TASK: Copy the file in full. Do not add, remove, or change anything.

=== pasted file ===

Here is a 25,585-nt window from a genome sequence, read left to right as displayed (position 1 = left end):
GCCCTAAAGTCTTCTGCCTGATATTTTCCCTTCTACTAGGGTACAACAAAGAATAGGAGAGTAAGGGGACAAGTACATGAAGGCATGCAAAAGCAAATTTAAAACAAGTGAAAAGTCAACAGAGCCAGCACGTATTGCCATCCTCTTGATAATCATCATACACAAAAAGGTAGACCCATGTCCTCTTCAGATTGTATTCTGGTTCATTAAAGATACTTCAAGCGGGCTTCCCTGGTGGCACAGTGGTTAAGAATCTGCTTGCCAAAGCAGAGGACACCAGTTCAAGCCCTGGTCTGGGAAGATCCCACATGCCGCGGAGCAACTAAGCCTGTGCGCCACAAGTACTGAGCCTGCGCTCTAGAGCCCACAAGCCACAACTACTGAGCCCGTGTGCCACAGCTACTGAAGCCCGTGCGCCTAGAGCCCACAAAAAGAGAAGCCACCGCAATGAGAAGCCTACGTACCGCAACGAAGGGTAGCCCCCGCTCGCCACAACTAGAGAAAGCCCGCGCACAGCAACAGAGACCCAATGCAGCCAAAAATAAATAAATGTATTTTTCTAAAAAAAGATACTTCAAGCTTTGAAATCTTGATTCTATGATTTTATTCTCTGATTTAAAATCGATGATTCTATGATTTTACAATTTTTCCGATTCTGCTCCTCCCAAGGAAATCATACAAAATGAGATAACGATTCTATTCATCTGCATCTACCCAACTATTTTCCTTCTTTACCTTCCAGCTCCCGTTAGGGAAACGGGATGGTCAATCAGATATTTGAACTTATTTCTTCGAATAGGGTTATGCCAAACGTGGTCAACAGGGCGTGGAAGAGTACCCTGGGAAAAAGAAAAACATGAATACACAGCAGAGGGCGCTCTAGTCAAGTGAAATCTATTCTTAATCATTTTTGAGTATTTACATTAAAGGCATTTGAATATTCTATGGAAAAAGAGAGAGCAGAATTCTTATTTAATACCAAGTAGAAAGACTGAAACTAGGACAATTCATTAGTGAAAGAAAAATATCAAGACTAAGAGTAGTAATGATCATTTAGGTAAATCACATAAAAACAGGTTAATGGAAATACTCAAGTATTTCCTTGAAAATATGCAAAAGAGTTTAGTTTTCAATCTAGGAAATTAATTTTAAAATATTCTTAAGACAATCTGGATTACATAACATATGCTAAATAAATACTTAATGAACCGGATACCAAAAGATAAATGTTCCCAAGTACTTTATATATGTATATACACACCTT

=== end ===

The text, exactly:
Here is a 25,585-nt window from a genome sequence, read left to right as displayed (position 1 = left end):
GCCCTAAAGTCTTCTGCCTGATATTTTCCCTTCTACTAGGGTACAACAAAGAATAGGAGAGTAAGGGGACAAGTACATGAAGGCATGCAAAAGCAAATTTAAAACAAGTGAAAAGTCAACAGAGCCAGCACGTATTGCCATCCTCTTGATAATCATCATACACAAAAAGGTAGACCCATGTCCTCTTCAGATTGTATTCTGGTTCATTAAAGATACTTCAAGCGGGCTTCCCTGGTGGCACAGTGGTTAAGAATCTGCTTGCCAAAGCAGAGGACACCAGTTCAAGCCCTGGTCTGGGAAGATCCCACATGCCGCGGAGCAACTAAGCCTGTGCGCCACAAGTACTGAGCCTGCGCTCTAGAGCCCACAAGCCACAACTACTGAGCCCGTGTGCCACAGCTACTGAAGCCCGTGCGCCTAGAGCCCACAAAAAGAGAAGCCACCGCAATGAGAAGCCTACGTACCGCAACGAAGGGTAGCCCCCGCTCGCCACAACTAGAGAAAGCCCGCGCACAGCAACAGAGACCCAATGCAGCCAAAAATAAATAAATGTATTTTTCTAAAAAAAGATACTTCAAGCTTTGAAATCTTGATTCTATGATTTTATTCTCTGATTTAAAATCGATGATTCTATGATTTTACAATTTTTCCGATTCTGCTCCTCCCAAGGAAATCATACAAAATGAGATAACGATTCTATTCATCTGCATCTACCCAACTATTTTCCTTCTTTACCTTCCAGCTCCCGTTAGGGAAACGGGATGGTCAATCAGATATTTGAACTTATTTCTTCGAATAGGGTTATGCCAAACGTGGTCAACAGGGCGTGGAAGAGTACCCTGGGAAAAAGAAAAACATGAATACACAGCAGAGGGCGCTCTAGTCAAGTGAAATCTATTCTTAATCATTTTTGAGTATTTACATTAAAGGCATTTGAATATTCTATGGAAAAAGAGAGAGCAGAATTCTTATTTAATACCAAGTAGAAAGACTGAAACTAGGACAATTCATTAGTGAAAGAAAAATATCAAGACTAAGAGTAGTAATGATCATTTAGGTAAATCACATAAAAACAGGTTAATGGAAATACTCAAGTATTTCCTTGAAAATATGCAAAAGAGTTTAGTTTTCAATCTAGGAAATTAATTTTAAAATATTCTTAAGACAATCTGGATTACATAACATATGCTAAATAAATACTTAATGAACCGGATACCAAAAGATAAATGTTCCCAAGTACTTTATATATGTATATACACACCTT